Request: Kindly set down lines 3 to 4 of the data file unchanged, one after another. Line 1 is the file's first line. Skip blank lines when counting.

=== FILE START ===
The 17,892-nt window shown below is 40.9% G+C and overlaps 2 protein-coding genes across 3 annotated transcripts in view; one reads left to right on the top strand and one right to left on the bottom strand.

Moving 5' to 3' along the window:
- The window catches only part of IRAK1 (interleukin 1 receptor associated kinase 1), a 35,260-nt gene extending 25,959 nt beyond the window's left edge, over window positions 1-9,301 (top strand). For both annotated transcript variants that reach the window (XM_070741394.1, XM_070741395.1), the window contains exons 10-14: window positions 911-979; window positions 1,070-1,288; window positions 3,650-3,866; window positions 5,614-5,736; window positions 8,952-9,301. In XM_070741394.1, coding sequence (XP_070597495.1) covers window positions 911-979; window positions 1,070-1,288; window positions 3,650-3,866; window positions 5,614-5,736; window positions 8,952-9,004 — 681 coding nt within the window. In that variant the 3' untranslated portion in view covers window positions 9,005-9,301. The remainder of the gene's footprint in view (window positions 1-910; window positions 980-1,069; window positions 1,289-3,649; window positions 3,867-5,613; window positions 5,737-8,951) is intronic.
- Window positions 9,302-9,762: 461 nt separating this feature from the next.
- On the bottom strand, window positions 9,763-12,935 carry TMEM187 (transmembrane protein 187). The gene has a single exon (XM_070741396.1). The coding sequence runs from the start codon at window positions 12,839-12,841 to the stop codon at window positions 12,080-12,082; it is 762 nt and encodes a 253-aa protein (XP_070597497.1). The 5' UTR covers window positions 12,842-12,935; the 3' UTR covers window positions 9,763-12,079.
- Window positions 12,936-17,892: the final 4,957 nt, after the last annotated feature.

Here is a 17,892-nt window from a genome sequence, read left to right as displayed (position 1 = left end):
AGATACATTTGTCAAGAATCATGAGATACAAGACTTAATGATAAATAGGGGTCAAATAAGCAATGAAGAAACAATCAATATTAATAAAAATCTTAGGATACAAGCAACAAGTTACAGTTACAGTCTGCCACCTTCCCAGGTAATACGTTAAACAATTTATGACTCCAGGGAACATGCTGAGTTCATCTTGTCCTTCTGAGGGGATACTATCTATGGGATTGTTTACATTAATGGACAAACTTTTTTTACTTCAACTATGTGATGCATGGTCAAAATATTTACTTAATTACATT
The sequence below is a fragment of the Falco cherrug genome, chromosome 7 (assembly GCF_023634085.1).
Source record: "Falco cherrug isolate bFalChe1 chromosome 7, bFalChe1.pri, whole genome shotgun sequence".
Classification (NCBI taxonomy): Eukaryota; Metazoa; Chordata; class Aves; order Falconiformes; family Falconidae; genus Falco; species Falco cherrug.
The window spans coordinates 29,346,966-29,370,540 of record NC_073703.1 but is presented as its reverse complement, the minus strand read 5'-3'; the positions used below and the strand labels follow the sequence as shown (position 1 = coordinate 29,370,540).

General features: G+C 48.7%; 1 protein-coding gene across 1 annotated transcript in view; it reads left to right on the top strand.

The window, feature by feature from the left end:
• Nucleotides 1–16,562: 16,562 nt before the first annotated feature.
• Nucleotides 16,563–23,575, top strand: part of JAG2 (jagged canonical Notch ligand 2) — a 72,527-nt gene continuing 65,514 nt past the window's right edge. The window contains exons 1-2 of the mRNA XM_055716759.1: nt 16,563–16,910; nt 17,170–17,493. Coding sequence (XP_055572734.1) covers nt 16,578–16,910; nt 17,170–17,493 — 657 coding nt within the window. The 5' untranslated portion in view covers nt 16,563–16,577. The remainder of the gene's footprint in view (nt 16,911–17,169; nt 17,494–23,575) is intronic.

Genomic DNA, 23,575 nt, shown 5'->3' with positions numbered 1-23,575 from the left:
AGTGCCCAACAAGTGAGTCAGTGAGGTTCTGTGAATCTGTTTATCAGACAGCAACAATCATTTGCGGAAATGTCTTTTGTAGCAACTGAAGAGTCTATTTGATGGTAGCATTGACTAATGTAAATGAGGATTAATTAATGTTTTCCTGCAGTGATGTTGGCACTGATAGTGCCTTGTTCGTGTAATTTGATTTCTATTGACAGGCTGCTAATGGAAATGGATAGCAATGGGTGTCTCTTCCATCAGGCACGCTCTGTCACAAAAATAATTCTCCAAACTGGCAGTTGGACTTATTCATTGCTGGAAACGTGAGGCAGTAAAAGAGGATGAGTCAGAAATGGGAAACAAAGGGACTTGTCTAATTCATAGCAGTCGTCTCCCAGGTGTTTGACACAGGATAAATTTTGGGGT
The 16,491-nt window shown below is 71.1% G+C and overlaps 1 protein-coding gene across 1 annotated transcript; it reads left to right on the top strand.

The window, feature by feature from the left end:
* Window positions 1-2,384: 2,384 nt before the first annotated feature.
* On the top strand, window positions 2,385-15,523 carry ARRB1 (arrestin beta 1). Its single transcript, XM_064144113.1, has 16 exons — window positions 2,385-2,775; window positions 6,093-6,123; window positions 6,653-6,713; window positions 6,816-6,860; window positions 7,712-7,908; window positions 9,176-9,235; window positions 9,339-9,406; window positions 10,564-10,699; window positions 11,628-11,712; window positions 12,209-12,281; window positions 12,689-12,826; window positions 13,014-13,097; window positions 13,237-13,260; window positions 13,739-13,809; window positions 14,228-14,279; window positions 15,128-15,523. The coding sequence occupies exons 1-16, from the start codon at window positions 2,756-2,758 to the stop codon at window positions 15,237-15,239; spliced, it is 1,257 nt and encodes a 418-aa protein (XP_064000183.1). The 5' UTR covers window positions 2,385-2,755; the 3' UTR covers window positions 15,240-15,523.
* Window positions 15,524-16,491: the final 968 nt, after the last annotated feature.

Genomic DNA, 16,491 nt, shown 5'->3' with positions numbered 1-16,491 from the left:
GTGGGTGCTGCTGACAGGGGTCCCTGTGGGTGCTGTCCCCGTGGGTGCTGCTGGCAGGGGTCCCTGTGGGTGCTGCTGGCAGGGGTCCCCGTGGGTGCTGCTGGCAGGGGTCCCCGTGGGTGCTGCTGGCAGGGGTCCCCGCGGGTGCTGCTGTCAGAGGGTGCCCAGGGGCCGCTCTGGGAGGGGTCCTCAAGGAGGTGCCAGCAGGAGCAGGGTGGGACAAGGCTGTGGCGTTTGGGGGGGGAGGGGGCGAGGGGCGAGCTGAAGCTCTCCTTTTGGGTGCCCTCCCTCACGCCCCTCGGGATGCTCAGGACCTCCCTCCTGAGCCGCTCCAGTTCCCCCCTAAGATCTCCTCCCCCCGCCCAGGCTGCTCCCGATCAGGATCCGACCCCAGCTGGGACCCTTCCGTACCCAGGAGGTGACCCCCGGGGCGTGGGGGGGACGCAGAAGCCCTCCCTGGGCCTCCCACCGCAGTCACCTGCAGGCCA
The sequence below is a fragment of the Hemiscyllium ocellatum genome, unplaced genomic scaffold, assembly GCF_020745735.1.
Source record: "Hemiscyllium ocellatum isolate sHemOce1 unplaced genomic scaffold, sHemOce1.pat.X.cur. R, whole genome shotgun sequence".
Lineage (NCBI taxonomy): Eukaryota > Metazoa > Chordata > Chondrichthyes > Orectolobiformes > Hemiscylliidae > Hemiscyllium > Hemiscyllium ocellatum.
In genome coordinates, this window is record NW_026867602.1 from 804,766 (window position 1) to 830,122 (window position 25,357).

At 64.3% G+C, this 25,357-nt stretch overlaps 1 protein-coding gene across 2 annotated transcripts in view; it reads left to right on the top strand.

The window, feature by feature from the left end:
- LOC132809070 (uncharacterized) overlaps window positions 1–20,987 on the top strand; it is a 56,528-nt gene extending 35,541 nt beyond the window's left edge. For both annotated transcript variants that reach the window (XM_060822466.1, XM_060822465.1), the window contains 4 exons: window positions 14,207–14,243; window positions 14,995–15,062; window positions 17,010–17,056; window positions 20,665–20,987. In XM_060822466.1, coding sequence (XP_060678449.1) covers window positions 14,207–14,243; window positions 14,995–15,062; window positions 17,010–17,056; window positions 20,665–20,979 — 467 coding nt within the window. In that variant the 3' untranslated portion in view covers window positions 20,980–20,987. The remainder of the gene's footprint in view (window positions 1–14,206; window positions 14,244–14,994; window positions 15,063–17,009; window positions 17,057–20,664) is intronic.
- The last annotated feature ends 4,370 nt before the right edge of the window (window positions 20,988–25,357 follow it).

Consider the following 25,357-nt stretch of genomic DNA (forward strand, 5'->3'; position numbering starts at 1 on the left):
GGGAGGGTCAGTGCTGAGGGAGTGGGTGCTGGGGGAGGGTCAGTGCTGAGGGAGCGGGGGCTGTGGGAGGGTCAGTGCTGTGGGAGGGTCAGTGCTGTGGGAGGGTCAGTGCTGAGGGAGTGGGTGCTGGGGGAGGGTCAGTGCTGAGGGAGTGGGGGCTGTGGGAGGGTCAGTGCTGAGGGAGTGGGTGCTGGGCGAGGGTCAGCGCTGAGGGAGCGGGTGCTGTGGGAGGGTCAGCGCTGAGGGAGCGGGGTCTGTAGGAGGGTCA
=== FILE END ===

- The window catches only part of IRAK1 (interleukin 1 receptor associated kinase 1), a 35,260-nt gene extending 25,959 nt beyond the window's left edge, over window positions 1-9,301 (top strand). For both annotated transcript variants that reach the window (XM_070741394.1, XM_070741395.1), the window contains exons 10-14: window positions 911-979; window positions 1,070-1,288; window positions 3,650-3,866; window positions 5,614-5,736; window positions 8,952-9,301. In XM_070741394.1, coding sequence (XP_070597495.1) covers window positions 911-979; window positions 1,070-1,288; window positions 3,650-3,866; window positions 5,614-5,736; window positions 8,952-9,004 — 681 coding nt within the window. In that variant the 3' untranslated portion in view covers window positions 9,005-9,301. The remainder of the gene's footprint in view (window positions 1-910; window positions 980-1,069; window positions 1,289-3,649; window positions 3,867-5,613; window positions 5,737-8,951) is intronic.
- Window positions 9,302-9,762: 461 nt separating this feature from the next.